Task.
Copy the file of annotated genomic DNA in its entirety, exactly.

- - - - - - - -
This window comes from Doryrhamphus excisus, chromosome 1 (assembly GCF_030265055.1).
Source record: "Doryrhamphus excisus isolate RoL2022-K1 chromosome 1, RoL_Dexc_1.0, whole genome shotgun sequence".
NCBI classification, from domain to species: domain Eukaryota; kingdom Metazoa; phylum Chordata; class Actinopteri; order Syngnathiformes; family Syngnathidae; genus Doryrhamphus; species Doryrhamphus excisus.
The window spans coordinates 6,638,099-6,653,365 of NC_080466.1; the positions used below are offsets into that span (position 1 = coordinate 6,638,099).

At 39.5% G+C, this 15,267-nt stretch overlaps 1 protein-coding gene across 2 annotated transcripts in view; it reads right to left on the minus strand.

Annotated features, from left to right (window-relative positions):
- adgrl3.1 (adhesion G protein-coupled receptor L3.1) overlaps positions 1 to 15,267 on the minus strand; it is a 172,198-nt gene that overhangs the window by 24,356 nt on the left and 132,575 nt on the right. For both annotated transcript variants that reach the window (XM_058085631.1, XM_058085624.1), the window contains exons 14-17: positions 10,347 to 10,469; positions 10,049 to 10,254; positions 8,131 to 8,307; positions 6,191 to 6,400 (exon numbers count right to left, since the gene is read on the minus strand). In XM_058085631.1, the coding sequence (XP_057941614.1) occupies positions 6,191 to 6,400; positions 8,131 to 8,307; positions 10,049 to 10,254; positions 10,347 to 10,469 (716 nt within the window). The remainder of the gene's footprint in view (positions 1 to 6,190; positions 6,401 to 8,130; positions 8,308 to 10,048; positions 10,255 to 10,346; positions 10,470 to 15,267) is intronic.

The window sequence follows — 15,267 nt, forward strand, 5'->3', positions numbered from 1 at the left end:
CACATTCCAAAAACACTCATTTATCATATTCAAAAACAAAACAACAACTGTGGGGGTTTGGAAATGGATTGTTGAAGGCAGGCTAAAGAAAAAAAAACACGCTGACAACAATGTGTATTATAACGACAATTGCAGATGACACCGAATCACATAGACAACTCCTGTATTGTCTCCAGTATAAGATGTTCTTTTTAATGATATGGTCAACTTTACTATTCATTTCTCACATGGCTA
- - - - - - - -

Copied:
This window comes from Doryrhamphus excisus, chromosome 1 (assembly GCF_030265055.1).
Source record: "Doryrhamphus excisus isolate RoL2022-K1 chromosome 1, RoL_Dexc_1.0, whole genome shotgun sequence".
NCBI classification, from domain to species: domain Eukaryota; kingdom Metazoa; phylum Chordata; class Actinopteri; order Syngnathiformes; family Syngnathidae; genus Doryrhamphus; species Doryrhamphus excisus.
The window spans coordinates 6,638,099-6,653,365 of NC_080466.1; the positions used below are offsets into that span (position 1 = coordinate 6,638,099).

At 39.5% G+C, this 15,267-nt stretch overlaps 1 protein-coding gene across 2 annotated transcripts in view; it reads right to left on the minus strand.

Annotated features, from left to right (window-relative positions):
- adgrl3.1 (adhesion G protein-coupled receptor L3.1) overlaps positions 1 to 15,267 on the minus strand; it is a 172,198-nt gene that overhangs the window by 24,356 nt on the left and 132,575 nt on the right. For both annotated transcript variants that reach the window (XM_058085631.1, XM_058085624.1), the window contains exons 14-17: positions 10,347 to 10,469; positions 10,049 to 10,254; positions 8,131 to 8,307; positions 6,191 to 6,400 (exon numbers count right to left, since the gene is read on the minus strand). In XM_058085631.1, the coding sequence (XP_057941614.1) occupies positions 6,191 to 6,400; positions 8,131 to 8,307; positions 10,049 to 10,254; positions 10,347 to 10,469 (716 nt within the window). The remainder of the gene's footprint in view (positions 1 to 6,190; positions 6,401 to 8,130; positions 8,308 to 10,048; positions 10,255 to 10,346; positions 10,470 to 15,267) is intronic.

The window sequence follows — 15,267 nt, forward strand, 5'->3', positions numbered from 1 at the left end:
CACATTCCAAAAACACTCATTTATCATATTCAAAAACAAAACAACAACTGTGGGGGTTTGGAAATGGATTGTTGAAGGCAGGCTAAAGAAAAAAAAACACGCTGACAACAATGTGTATTATAACGACAATTGCAGATGACACCGAATCACATAGACAACTCCTGTATTGTCTCCAGTATAAGATGTTCTTTTTAATGATATGGTCAACTTTACTATTCATTTCTCACATGGCTA